Reading Group Summary: Harmon, the PCT, and Communication

Readings:

Ellie Harmon explore how technology can lead to stress. It will be up to our group to explore implications about the findings about technology on trail-based activities. (Ambitious people can track down Ellie’s dissertation, which talks about technology and her PCT experience.)

Agenda:

  • Brief revisit of reading group and introductions of anyone new
    • Attendance: 5 people (1 professor, 3 graduate students, 1 undergraduate student)
  • Summarize papers
  • Discuss papers

Discussion:

This was our first paper for the reading group which was not expressly connected to trails, so we all connected the messages and tension of disconnection to the context of hiking in our own ways. Earlier that week, Dr. McCrickard and I (Gracie) had spoken with Ellie Harmon over Skype to pick her brain about Technology on the Trail and ask questions related to her hike of the Pacific Crest Trial (which she discusses in her dissertation), so we had some extra insight to bring to the table.

The group first discussed the differences between technologies that are fads (like the Hololens and Pokemon Go) and technologies that integrate themselves into our lives (like smartphones and laptops). We also revisited several times the ways in which we as a society view the past with rose-colored lenses. We have a picture of America in the 50s where families ate together lovingly every day, but there have always been distractions even before smartphones.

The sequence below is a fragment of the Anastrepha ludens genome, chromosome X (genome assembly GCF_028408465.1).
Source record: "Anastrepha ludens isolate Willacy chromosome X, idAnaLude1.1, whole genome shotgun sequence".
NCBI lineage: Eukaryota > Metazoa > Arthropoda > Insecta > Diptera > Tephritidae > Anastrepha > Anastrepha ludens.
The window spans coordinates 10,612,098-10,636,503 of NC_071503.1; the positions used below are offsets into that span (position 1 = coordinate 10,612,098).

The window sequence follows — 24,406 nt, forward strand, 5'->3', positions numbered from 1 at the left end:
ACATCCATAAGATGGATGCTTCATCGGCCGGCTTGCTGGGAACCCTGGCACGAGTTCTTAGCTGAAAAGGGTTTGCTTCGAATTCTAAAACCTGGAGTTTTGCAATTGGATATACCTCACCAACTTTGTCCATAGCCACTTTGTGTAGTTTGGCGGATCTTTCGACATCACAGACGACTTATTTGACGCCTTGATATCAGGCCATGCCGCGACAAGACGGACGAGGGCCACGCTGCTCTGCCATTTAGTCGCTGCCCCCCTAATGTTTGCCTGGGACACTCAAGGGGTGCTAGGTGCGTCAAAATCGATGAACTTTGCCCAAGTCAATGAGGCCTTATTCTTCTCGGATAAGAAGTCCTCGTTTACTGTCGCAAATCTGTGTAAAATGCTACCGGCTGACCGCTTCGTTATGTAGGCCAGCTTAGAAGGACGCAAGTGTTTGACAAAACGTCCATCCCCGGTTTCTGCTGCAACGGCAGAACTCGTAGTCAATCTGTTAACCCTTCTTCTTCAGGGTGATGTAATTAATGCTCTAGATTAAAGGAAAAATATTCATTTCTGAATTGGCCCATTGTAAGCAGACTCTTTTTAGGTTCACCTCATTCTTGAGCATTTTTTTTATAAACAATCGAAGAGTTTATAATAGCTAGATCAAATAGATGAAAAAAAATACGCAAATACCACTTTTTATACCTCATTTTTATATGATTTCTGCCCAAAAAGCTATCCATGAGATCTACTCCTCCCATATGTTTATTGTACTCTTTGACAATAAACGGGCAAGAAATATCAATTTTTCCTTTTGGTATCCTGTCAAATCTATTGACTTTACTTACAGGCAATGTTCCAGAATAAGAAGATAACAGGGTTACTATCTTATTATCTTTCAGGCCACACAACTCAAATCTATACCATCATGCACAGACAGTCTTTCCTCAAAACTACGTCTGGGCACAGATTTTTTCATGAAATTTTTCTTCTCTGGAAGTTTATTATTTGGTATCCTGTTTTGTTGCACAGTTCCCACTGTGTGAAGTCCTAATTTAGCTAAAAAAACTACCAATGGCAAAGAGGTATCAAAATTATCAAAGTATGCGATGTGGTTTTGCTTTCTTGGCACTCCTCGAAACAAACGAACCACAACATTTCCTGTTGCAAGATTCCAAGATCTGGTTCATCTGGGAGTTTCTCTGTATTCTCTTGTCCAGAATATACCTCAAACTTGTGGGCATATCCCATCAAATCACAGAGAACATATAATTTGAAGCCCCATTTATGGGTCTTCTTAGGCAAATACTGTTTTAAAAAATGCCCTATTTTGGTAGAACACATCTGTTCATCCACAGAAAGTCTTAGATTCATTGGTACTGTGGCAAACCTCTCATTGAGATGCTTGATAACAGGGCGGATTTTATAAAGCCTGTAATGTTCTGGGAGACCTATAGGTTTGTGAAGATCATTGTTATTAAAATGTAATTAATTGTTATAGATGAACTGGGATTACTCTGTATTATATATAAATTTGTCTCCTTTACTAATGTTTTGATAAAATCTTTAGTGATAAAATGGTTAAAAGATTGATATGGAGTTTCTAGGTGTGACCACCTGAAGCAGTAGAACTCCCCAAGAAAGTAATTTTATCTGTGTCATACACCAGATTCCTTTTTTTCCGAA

One group member suggested that instead of having a false binary or even a continuum to portray disconnection and integration, we might instead strive for a metaphorical tapestry that weaves together threads from both sides to create the ideal situation. We could consciously choose when to experience integration with technology and where we can disintegrate, such as when needing concentrated time for studying.

We also touched on how people feel vs how they appear. Someone might view themself as being one of the two positive images, but that’s never wholly true. We also intentionally wield technology to portray an image, such as pulling out a phone to appear busy even if you’re looking at a blank screen. Even then, outsiders might believe they’re playing a game rather than working. We also talked about how some people see technology use as antisocial and negative even though they’d see something like reading a book as intellectual and admirable. The person on the phone could in fact be reading a book, but it still has a far different connotation.

Touching on early adopters again, we talked about why people are so interested in being on the first (often expensive) wave of technology users. There are hikers who are excited about trying the latest gadgets out on trails. We talked about the social status is brings for being “first” or even “best” at technology, but we also talked about how the new experience itself is a nice bonus. One group member brought up the luddite image by suggesting there might be an adoption curve of sorts which starts with early adopters, rises into general use, and hits a plateau upon which anyone who isn’t using it appears to be out of touch with technology.